In the High Court, the judge applied the principle set by the Canadian court in the Great Vancouver Water District Case. This made the contractor liable as the 20 year warranty was additional to, but not inconsistent with, the contractor's other less onerous obligations including compliance with J101. The Court of Appeal came to the opposite conclusion, and held that the contractor was not liable.

In its judgment, the Court of Appeal noted that the contractual documents had been written by various different authors and the wording was imprecise. The task of the court was to identify the precise extent of the obligations impose on the contractor and, looking at the contract as a whole, it found that the contractor had not given a warranty that the design would ensure a lifetime of 20 years. In addition, it held that the contract conditions required the contractor to comply with international recognised standards including J101, and that clause 5.3 of the contract meant that this provision took precedence over other contractual documents.

The court also referred to the different terms used, with references being made to both "a lifetime of 20 years" and "a design life of 20 years". He found that if a structure has a "design life" of 20 years, this does not mean that it will inevitably function for or have a "lifetime" of 20 years. Finally, the court held that if the warranty of a lifetime of 20 years was intended to have the legal force of a warranty clause, it would have been in the contract conditions rather than hidden away in the technical requirements.

This case also underlines the importance of ensuring that different obligations are incorporated into the contract in a clear way and that technical terms are consistently used throughout documents. Here, the use of inconsistent terminology such as "design life" and "lifetime" led to lengthy and expensive legal proceedings.

Standard form contracts

It is clear from the above that the wording of the contract itself will play a significant part when deciding what happens if the employer's requirements or a standard contain an error, or are not adequate to meet a specific fitness for purpose obligation or warranty. It is therefore important to consider the position of some of the most commonly used standard form design and build contracts.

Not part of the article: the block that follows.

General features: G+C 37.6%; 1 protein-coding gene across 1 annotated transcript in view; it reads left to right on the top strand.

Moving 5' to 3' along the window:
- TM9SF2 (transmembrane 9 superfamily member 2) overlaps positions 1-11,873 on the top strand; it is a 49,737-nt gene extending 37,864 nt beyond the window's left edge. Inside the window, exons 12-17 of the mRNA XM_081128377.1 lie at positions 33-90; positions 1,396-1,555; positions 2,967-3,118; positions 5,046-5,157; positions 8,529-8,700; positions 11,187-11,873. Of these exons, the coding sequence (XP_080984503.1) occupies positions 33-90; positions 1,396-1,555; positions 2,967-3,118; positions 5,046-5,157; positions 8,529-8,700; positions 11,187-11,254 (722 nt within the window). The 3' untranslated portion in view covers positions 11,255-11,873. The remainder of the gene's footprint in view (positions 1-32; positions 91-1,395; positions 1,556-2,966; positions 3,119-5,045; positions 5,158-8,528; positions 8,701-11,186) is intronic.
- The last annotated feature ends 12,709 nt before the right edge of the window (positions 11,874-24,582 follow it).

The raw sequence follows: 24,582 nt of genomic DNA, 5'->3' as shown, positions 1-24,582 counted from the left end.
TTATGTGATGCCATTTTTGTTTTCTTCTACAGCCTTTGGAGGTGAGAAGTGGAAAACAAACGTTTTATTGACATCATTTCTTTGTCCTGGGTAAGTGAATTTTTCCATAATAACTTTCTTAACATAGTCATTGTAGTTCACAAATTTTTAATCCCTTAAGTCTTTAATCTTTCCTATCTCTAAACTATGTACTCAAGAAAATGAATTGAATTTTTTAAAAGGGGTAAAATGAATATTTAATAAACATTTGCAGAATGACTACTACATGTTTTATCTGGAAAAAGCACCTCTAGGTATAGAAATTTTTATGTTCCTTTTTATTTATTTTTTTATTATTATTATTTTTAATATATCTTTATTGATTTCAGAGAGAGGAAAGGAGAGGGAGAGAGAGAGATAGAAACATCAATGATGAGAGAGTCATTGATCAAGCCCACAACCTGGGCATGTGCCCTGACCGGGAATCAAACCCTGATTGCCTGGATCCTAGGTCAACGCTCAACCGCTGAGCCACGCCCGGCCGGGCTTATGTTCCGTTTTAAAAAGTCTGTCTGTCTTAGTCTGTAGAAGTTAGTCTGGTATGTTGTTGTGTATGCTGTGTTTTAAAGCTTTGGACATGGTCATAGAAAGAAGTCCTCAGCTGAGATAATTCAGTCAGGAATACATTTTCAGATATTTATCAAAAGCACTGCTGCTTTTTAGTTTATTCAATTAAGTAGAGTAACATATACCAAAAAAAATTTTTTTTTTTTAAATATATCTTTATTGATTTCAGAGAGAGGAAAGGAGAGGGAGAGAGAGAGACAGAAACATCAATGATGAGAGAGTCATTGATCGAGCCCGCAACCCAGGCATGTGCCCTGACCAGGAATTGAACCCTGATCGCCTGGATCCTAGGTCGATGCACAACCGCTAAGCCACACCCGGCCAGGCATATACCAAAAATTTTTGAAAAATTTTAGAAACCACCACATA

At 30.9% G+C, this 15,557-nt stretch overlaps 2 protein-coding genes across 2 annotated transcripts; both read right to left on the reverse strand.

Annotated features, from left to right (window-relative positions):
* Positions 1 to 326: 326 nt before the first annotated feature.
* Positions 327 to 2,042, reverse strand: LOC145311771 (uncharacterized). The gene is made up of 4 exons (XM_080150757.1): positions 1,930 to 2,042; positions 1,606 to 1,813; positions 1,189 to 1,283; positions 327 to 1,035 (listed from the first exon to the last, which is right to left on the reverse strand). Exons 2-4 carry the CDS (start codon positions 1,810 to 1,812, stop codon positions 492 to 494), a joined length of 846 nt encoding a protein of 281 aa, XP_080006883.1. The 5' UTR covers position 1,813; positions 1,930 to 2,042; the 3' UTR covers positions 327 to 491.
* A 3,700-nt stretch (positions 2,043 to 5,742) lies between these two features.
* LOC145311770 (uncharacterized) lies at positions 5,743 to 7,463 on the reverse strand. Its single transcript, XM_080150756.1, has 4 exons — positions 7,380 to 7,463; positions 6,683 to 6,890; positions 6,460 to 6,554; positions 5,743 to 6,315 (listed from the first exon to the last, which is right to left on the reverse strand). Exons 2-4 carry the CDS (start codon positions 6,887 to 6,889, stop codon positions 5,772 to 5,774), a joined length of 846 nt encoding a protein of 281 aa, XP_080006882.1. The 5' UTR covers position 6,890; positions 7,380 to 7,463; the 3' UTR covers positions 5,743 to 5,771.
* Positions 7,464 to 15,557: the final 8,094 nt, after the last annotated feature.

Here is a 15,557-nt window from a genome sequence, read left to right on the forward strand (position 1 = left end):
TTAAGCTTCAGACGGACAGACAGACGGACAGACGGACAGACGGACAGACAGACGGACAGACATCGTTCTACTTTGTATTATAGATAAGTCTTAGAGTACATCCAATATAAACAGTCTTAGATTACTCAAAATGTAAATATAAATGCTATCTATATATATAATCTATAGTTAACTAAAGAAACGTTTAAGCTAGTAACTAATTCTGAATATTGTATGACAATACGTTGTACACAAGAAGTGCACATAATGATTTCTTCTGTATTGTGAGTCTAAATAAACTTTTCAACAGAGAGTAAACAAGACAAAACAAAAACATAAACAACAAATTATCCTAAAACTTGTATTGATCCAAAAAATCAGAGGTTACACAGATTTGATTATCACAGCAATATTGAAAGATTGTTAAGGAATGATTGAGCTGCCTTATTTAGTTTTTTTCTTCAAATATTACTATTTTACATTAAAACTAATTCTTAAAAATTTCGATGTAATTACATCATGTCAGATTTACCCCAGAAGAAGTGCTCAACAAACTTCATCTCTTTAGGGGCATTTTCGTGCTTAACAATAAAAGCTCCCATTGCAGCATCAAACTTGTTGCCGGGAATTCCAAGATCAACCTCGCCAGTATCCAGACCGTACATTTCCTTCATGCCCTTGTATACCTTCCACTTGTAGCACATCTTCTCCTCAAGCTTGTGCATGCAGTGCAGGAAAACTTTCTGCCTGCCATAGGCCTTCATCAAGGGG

The FIDIC contracts are the most widely used forms of contract internationally. Assuming that they are used un-amended, the position is as follows:

  • the Yellow Book requires the contractor to design the works in accordance with the contract such that, when completed, the works are fit for purpose. However, it provides that the contractor is not responsible for any error, fault or defect in the employer's requirements to the extent that "an experienced contractor exercising due care" would not have discovered the error, fault or defect by the relevant time specified in the contract;
  • the Silver Book provides that the contractor bears the risks of errors in the employer's requirements, apart from in relation to particular matters identified in the contract.

Therefore, both the Yellow and Silver books make the contractor liable for errors in the employer's requirements to different degrees.

Under the Yellow Book, the contractor must exercise "reasonable skill and care" in its review of the employer's requirements for the identification of errors. The Silver Book contains a higher obligation in that, no matter the skill and care applied by the contractor, it will always be responsible for errors in the employer's requirements except in the four specific scenarios contemplated by the terms of the contract.

Risk transfer

Design and build contracts assume that the employer carried out the initial design as part of setting out its employer's requirements. Contractors should watch out for clauses that seek to transfer all risk relating to the employer's requirements or other information provided by the employer to the contractor. This is sometimes done through clauses which state that the employer does not warrant the accuracy or completeness of the information provided.

Parties should also bear in mind that if a contract does contain conflicting provisions, the court will have to consider what a reasonable person with the background knowledge that would have been available to the parties would have understood each obligation to mean. This can result in lengthy and expensive legal proceedings, while a judge may not understand what each obligation means in the same way as the parties. For this reason, it is better to ensure that contracts are clear from the start and that there is no room for ambiguity.

It is also very important to review the employer's requirements and contract provisions at the outset in order to identify what design obligations apply. If an absolute obligation of fitness for purpose applies, then the project technical team must apply a more critical approach in relation to the employer's requirements and standards applicable when developing the design - rather than assuming that the fitness for purpose obligation will be met by following those requirements.

For any contract where there is a design obligation, it is important to ensure that the contractor has the benefit of a PII policy to the extent that is possible. Cover by such a policy may depend on whether there is a fitness for purpose obligation. If the design is being sub-contracted, it is important to ensure that the same obligations are passed to the designer.

Shy Jackson is a construction law expert at Pinsent Masons, the law firm behind